Following the supreme court ruling on gay marriage, it wasn’t too difficult to predict the whole Kim Davis incident. The friction between the religious agenda and secular agenda has been at a special high these last few months, and will likely continue for the coming months. Just for some specific background on the U.S. a poll in 2012 found that while 95% of the nation said they would vote for a female president, only 54% said they would vote for an atheist. Interestingly enough, 91% said they’d vote for a Jewish person, 80% said they’d vote for a Mormon, and 58% would vote for a Muslim.
Early in our American History, many of the immigrants that first came to the new world were religious refugees leaving persecution in Europe, mainly puritans. Considering this it’s obvious why the founding fathers wanted religious freedom for the country because they didn’t want to see a repeat of what happened. To reinforce this, the country was founded on the idea of a secular government – the separation of church and state- so that people would be free to practice whatever religion pleased them.
As we’ve seen recently, the balance between church and state is a tricky one. In the United States, about 70% of the country considers themselves to be Christian, while about 23% are unaffiliated. Now from 2007 to 2014 the number of Christians dropped by around 8%, but this isn’t a very meaningful change considering it is still the large majority.
This is a significant pressure put on politicians to fulfill Christian values. Even if the politician isn’t particularly religious, they still have a huge force that want these values to be carried out. And since we are in a representative democracy, unsurprisingly the vast majority of politicians are Christian. So in theory we do have a secular government, but in practicality not really. The word of god is not often expressly put into law, but the agenda is still pushed through. This is obvious when watching the last Republican debate on Fox, when one of the last questions was about the candidates receiving messages from god.
So it’s quite apparent that the Christian agenda is casually pushed through government, and whenever something that goes against that agenda is passed there is a chaotic uproar. When politicians come out and denounce the courts on the basis of god’s judgement, that is very much not a secular government. And what people tend to forget is that so many claim that the supreme court ruling is religious persecution of Christians, but considering the national statistics on number of Christians that is pretty doubtful. In this case it would really be religious persecution against the gay community, which is exactly why the founding fathers put an emphasis on the idea of a secular government.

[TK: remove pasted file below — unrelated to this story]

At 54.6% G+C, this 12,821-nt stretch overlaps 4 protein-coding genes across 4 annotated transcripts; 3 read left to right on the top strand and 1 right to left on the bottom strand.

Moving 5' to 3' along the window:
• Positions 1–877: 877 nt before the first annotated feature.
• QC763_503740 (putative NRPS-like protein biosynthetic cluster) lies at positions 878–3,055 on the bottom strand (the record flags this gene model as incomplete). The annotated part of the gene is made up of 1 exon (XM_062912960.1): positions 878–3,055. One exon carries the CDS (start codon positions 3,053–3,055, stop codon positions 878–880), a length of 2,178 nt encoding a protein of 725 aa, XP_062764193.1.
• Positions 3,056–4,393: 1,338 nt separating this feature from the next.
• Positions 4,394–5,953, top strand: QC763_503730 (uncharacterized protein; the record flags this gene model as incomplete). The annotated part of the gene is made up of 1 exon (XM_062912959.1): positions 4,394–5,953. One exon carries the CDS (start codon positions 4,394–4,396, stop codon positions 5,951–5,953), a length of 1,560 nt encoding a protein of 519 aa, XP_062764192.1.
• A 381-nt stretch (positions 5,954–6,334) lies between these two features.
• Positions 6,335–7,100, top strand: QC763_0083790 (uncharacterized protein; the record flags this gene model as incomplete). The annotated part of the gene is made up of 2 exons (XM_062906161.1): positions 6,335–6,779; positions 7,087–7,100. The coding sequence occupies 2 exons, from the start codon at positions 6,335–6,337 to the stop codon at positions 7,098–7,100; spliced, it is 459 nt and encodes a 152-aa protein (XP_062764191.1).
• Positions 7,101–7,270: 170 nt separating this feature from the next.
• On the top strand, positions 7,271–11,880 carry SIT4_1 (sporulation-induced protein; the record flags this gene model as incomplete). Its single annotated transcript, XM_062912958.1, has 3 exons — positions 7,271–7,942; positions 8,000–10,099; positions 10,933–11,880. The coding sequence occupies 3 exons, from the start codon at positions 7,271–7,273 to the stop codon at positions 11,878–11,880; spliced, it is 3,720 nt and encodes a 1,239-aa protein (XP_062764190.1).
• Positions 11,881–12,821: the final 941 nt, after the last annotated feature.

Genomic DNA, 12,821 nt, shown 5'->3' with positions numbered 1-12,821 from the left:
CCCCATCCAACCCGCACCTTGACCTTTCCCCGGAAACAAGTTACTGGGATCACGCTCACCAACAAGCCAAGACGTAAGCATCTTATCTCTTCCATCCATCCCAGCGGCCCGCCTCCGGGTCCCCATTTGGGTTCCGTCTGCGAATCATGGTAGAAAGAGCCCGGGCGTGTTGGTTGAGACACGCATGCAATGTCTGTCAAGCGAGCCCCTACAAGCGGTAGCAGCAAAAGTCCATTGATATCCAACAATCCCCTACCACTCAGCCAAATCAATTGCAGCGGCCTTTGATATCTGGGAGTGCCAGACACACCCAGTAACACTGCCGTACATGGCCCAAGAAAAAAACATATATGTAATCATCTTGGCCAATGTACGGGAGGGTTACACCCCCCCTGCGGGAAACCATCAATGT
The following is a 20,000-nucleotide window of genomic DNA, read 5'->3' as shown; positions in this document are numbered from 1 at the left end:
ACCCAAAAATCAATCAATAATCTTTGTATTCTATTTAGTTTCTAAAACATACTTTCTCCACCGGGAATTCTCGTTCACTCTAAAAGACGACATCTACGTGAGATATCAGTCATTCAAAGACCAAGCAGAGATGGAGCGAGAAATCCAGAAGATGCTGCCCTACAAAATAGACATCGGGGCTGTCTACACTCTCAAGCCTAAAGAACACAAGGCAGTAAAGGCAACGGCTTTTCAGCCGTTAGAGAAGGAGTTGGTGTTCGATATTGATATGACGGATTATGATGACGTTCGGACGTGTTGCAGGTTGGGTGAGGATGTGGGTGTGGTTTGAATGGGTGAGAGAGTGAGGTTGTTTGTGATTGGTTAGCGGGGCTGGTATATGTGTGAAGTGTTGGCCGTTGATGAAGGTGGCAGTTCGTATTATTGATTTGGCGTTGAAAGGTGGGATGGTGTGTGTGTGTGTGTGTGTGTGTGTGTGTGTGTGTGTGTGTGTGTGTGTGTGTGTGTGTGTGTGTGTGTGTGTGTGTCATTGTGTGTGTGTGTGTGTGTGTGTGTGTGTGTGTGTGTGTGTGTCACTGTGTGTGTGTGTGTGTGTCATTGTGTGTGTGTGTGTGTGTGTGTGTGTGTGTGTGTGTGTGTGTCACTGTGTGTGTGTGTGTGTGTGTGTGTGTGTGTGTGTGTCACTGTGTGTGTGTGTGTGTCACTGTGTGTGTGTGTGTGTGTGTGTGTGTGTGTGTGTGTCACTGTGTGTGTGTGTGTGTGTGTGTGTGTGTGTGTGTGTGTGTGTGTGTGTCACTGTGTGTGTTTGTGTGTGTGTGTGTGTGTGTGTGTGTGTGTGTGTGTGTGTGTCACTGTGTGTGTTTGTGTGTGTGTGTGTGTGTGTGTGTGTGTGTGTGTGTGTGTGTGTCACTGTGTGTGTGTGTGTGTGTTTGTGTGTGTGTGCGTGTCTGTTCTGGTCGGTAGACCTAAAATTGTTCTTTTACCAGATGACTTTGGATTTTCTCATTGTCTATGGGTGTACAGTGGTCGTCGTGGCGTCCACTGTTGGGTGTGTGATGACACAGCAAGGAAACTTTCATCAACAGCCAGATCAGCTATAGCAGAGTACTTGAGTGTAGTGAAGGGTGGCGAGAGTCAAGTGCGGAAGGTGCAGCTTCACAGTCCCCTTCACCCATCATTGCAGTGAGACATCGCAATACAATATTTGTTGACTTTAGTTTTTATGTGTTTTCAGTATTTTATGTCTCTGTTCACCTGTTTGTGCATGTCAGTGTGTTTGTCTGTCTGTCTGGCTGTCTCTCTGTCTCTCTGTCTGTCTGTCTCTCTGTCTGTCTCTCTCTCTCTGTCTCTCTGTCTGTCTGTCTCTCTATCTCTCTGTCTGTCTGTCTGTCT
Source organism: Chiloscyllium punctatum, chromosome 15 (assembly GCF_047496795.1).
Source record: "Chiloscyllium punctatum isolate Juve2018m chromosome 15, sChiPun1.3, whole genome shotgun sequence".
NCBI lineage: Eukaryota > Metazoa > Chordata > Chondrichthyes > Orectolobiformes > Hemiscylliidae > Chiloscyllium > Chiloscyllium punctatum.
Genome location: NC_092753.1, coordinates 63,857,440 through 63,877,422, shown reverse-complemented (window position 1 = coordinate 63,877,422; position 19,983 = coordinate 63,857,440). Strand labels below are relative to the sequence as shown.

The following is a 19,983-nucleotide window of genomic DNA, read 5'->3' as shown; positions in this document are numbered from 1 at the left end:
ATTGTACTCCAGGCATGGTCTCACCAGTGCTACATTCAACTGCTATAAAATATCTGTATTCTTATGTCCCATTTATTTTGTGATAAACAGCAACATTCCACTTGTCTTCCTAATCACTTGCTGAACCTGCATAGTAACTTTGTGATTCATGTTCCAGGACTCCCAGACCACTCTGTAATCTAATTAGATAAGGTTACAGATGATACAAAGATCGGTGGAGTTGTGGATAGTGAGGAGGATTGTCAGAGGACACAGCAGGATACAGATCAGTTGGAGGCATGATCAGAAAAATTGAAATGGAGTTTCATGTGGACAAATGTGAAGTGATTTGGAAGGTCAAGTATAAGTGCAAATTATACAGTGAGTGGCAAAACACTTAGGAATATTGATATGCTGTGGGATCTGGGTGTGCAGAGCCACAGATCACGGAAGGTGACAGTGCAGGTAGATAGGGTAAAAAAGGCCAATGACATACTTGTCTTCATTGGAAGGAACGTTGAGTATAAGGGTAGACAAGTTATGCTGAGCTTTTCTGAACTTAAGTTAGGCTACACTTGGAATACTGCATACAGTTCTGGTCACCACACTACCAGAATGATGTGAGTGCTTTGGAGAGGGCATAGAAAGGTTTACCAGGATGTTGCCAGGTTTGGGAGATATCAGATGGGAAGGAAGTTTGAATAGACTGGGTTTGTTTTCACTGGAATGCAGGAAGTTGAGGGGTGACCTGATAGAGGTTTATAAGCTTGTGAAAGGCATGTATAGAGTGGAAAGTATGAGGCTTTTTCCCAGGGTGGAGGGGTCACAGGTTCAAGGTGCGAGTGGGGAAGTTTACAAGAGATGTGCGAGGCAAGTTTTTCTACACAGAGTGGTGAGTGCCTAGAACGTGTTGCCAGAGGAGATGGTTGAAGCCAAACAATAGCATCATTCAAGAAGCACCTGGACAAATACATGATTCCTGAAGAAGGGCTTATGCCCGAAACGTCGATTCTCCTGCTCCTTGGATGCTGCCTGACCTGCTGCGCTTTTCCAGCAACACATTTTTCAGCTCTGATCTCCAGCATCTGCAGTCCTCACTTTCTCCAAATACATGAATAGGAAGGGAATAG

After examining how we got into this controversial mess we are in today, what do we do? Well likely the issue will be gone in a few months and people will have something else to yell about, but that doesn’t make the idea of a secular nation any less valuable. Even if somehow every member of congress were unaffiliated, they would still be pressured by the people to fulfill their religious convictions. And don’t think this only applies to Christian values. If we woke up tomorrow and suddenly 70% of the nation followed Hinduism, it wouldn’t be a surprise to anyone if laws and customs were suddenly molded around that religion.
Keeping this in mind the only way to truly have a secular nation is if religion was vastly diminished in that nation. So diminished that politicians would feel virtually no pressure from religious groups to pass on their agenda. Even if many politicians themselves were religious, they couldn’t so easily pass on a religious agenda with a nation that is largely atheist.
An obvious rebuttal is that Christianity and other religions teach honorable values to people. Our laws were very much influenced by religion but that doesn’t make them bad. Just because a law against murder may have been lifted from the bible doesn’t make that law any more alienating. But while this may be true, this isn’t the point. A person’s morality may as well come from a religious doctrine but they can feel very out of place when others don’t accept that doctrine. Morality can obviously develop without religion, and in many cases better than if the person had experienced religion. The laws of the land and the religious doctrine may overlap in many areas but that doesn’t mean that religion should overtake the laws. A Christian’s and an atheist’s morality may be largely the same, but that doesn’t mean that the laws should reflect only the religious morality.
Now obviously if the nation was 100% Christian then the idea of a secular government wouldn’t be that important. But since the United States is not, and in fact the number of Christians is decreasing, that only means that the idea of a secular government is more urgent than before.